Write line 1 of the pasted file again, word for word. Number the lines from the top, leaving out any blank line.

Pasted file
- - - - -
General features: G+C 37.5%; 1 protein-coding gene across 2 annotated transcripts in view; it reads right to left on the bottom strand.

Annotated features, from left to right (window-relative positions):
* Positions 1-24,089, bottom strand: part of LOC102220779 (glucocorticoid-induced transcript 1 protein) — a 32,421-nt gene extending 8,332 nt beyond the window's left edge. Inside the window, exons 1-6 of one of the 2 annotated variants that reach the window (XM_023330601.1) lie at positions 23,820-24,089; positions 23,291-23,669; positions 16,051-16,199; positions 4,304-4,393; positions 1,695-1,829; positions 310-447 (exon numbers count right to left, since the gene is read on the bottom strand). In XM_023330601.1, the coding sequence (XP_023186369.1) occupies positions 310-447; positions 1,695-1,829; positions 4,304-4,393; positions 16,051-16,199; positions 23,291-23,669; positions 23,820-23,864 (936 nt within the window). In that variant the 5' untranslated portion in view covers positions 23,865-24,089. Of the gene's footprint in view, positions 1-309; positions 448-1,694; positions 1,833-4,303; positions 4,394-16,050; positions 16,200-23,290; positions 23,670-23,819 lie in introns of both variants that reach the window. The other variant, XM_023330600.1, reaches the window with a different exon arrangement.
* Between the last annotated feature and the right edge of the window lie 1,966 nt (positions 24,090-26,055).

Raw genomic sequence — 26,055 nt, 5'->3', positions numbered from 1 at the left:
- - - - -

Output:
General features: G+C 37.5%; 1 protein-coding gene across 2 annotated transcripts in view; it reads right to left on the bottom strand.